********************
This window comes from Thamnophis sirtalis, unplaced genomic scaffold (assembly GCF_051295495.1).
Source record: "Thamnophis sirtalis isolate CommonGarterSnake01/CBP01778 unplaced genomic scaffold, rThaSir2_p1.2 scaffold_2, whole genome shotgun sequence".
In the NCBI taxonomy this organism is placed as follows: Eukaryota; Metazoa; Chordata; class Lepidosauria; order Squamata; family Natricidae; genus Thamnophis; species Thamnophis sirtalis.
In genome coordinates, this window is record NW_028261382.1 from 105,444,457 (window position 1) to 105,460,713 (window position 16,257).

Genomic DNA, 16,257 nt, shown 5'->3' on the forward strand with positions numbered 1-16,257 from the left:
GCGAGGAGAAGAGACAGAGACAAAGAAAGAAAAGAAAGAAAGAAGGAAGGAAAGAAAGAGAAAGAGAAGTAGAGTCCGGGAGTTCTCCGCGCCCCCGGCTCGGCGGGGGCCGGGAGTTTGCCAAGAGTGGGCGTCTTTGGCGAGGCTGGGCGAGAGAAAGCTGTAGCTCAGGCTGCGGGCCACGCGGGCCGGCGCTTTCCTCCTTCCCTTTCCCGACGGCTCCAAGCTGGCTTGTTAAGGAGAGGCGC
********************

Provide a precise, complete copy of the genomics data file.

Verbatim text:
This window comes from Thamnophis sirtalis, unplaced genomic scaffold (assembly GCF_051295495.1).
Source record: "Thamnophis sirtalis isolate CommonGarterSnake01/CBP01778 unplaced genomic scaffold, rThaSir2_p1.2 scaffold_2, whole genome shotgun sequence".
In the NCBI taxonomy this organism is placed as follows: Eukaryota; Metazoa; Chordata; class Lepidosauria; order Squamata; family Natricidae; genus Thamnophis; species Thamnophis sirtalis.
In genome coordinates, this window is record NW_028261382.1 from 105,444,457 (window position 1) to 105,460,713 (window position 16,257).

Genomic DNA, 16,257 nt, shown 5'->3' on the forward strand with positions numbered 1-16,257 from the left:
GCGAGGAGAAGAGACAGAGACAAAGAAAGAAAAGAAAGAAAGAAGGAAGGAAAGAAAGAGAAAGAGAAGTAGAGTCCGGGAGTTCTCCGCGCCCCCGGCTCGGCGGGGGCCGGGAGTTTGCCAAGAGTGGGCGTCTTTGGCGAGGCTGGGCGAGAGAAAGCTGTAGCTCAGGCTGCGGGCCACGCGGGCCGGCGCTTTCCTCCTTCCCTTTCCCGACGGCTCCAAGCTGGCTTGTTAAGGAGAGGCGC